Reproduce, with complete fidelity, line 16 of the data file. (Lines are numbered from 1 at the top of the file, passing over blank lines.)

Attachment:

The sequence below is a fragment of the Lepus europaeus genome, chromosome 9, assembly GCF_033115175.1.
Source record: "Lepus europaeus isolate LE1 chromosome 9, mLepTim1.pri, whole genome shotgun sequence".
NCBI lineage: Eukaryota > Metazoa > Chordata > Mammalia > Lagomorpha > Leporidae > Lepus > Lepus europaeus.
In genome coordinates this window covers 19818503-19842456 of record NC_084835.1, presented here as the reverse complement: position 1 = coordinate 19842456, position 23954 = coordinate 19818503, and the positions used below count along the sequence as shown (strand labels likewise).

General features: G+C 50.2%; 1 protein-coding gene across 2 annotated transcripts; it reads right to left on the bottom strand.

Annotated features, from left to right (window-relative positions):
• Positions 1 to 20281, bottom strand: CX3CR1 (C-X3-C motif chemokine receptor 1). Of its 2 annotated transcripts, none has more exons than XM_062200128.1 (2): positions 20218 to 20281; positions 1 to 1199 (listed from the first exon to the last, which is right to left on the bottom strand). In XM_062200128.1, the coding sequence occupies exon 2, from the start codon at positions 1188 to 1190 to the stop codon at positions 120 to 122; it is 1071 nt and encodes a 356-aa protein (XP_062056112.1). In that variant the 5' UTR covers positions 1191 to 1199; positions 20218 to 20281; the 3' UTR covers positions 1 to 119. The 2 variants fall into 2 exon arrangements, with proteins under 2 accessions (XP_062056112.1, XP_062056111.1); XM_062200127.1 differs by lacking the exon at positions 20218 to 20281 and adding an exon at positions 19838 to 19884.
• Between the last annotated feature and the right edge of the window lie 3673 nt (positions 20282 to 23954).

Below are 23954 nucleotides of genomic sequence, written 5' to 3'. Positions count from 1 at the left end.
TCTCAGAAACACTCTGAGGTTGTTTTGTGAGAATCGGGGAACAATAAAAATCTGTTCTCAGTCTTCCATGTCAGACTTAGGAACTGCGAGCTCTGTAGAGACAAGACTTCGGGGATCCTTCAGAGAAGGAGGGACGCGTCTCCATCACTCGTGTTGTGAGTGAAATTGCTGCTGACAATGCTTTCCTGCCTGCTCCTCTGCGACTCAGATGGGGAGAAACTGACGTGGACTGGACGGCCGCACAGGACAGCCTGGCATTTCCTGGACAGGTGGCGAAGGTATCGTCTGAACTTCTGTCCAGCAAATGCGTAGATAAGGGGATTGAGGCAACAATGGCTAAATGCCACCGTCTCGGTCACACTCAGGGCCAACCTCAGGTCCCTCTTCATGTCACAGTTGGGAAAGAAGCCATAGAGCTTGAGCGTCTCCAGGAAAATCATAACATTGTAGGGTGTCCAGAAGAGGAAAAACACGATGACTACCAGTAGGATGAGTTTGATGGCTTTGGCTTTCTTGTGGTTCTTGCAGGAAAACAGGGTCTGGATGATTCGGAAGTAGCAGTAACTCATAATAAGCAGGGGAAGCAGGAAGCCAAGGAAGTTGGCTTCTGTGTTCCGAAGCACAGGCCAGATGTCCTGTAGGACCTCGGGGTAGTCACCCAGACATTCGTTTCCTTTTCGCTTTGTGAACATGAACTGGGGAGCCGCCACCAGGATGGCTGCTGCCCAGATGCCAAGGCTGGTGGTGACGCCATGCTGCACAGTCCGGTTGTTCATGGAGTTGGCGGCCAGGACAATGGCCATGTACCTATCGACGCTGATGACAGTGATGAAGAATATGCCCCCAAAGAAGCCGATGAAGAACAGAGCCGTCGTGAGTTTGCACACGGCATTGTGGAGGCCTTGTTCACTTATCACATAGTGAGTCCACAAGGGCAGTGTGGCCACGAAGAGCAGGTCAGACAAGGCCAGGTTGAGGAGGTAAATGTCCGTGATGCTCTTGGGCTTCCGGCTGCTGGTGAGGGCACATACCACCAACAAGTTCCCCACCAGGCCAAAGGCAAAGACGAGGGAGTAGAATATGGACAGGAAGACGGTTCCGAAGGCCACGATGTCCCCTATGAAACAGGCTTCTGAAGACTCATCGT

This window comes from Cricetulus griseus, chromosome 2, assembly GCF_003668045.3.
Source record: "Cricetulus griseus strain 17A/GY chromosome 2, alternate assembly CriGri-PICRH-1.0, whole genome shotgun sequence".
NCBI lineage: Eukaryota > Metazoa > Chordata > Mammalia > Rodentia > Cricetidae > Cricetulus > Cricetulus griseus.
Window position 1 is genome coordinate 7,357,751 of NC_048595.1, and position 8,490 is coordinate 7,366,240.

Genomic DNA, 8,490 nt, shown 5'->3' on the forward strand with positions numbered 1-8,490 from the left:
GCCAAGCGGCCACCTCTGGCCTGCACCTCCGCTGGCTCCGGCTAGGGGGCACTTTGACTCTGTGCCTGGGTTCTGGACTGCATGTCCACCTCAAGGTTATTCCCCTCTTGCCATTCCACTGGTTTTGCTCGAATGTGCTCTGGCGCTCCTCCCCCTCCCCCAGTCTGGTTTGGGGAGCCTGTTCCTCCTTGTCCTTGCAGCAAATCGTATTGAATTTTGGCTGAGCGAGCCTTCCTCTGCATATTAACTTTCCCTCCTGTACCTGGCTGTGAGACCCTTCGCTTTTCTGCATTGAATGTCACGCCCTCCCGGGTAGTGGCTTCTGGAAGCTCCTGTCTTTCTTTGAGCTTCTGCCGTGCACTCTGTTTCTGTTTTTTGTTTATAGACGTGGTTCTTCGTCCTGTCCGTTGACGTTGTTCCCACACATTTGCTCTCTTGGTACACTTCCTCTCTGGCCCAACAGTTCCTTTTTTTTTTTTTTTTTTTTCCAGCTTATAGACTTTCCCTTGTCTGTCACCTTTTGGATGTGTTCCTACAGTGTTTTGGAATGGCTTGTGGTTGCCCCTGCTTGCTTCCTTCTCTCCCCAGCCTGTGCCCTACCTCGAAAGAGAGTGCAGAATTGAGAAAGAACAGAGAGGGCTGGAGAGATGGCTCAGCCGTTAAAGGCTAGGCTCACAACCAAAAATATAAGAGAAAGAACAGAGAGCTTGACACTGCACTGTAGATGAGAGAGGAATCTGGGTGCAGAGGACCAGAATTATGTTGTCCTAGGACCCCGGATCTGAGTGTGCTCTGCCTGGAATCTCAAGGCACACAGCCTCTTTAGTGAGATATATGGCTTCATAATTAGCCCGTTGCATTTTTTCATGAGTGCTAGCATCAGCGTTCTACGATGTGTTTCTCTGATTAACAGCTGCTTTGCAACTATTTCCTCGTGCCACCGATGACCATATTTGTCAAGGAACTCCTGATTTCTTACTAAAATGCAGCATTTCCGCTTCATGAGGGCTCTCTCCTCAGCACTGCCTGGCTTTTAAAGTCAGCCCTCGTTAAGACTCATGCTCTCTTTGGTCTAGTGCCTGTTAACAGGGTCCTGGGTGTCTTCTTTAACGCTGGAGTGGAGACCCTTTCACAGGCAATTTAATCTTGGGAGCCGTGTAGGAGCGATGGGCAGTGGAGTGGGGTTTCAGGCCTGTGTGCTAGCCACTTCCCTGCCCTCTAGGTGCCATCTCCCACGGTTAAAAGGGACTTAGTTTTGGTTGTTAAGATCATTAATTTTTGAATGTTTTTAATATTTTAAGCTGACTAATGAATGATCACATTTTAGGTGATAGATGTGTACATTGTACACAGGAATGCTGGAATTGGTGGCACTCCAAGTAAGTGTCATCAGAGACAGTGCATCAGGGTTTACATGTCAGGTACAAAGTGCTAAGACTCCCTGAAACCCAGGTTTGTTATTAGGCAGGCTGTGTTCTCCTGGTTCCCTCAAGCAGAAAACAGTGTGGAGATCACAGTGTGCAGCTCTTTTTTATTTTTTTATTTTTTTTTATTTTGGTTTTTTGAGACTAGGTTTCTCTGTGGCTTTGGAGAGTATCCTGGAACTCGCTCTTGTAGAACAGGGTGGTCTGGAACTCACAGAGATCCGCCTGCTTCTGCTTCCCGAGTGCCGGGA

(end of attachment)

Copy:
GCCAAGCGGCCACCTCTGGCCTGCACCTCCGCTGGCTCCGGCTAGGGGGCACTTTGACTCTGTGCCTGGGTTCTGGACTGCATGTCCACCTCAAGGTTATTCCCCTCTTGCCATTCCACTGGTTTTGCTCGAATGTGCTCTGGCGCTCCTCCCCCTCCCCCAGTCTGGTTTGGGGAGCCTGTTCCTCCTTGTCCTTGCAGCAAATCGTATTGAATTTTGGCTGAGCGAGCCTTCCTCTGCATATTAACTTTCCCTCCTGTACCTGGCTGTGAGACCCTTCGCTTTTCTGCATTGAATGTCACGCCCTCCCGGGTAGTGGCTTCTGGAAGCTCCTGTCTTTCTTTGAGCTTCTGCCGTGCACTCTGTTTCTGTTTTTTGTTTATAGACGTGGTTCTTCGTCCTGTCCGTTGACGTTGTTCCCACACATTTGCTCTCTTGGTACACTTCCTCTCTGGCCCAACAGTTCCTTTTTTTTTTTTTTTTTTTTCCAGCTTATAGACTTTCCCTTGTCTGTCACCTTTTGGATGTGTTCCTACAGTGTTTTGGAATGGCTTGTGGTTGCCCCTGCTTGCTTCCTTCTCTCCCCAGCCTGTGCCCTACCTCGAAAGAGAGTGCAGAATTGAGAAAGAACAGAGAGGGCTGGAGAGATGGCTCAGCCGTTAAAGGCTAGGCTCACAACCAAAAATATAAGAGAAAGAACAGAGAGCTTGACACTGCACTGTAGATGAGAGAGGAATCTGGGTGCAGAGGACCAGAATTATGTTGTCCTAGGACCCCGGATCTGAGTGTGCTCTGCCTGGAATCTCAAGGCACACAGCCTCTTTAGTGAGATATATGGCTTCATAATTAGCCCGTTGCATTTTTTCATGAGTGCTAGCATCAGCGTTCTACGATGTGTTTCTCTGATTAACAGCTGCTTTGCAACTATTTCCTCGTGCCACCGATGACCATATTTGTCAAGGAACTCCTGATTTCTTACTAAAATGCAGCATTTCCGCTTCATGAGGGCTCTCTCCTCAGCACTGCCTGGCTTTTAAAGTCAGCCCTCGTTAAGACTCATGCTCTCTTTGGTCTAGTGCCTGTTAACAGGGTCCTGGGTGTCTTCTTTAACGCTGGAGTGGAGACCCTTTCACAGGCAATTTAATCTTGGGAGCCGTGTAGGAGCGATGGGCAGTGGAGTGGGGTTTCAGGCCTGTGTGCTAGCCACTTCCCTGCCCTCTAGGTGCCATCTCCCACGGTTAAAAGGGACTTAGTTTTGGTTGTTAAGATCATTAATTTTTGAATGTTTTTAATATTTTAAGCTGACTAATGAATGATCACATTTTAGGTGATAGATGTGTACATTGTACACAGGAATGCTGGAATTGGTGGCACTCCAAGTAAGTGTCATCAGAGACAGTGCATCAGGGTTTACATGTCAGGTACAAAGTGCTAAGACTCCCTGAAACCCAGGTTTGTTATTAGGCAGGCTGTGTTCTCCTGGTTCCCTCAAGCAGAAAACAGTGTGGAGATCACAGTGTGCAGCTCTTTTTTATTTTTTTATTTTTTTTTATTTTGGTTTTTTGAGACTAGGTTTCTCTGTGGCTTTGGAGAGTATCCTGGAACTCGCTCTTGTAGAACAGGGTGGTCTGGAACTCACAGAGATCCGCCTGCTTCTGCTTCCCGAGTGCCGGGA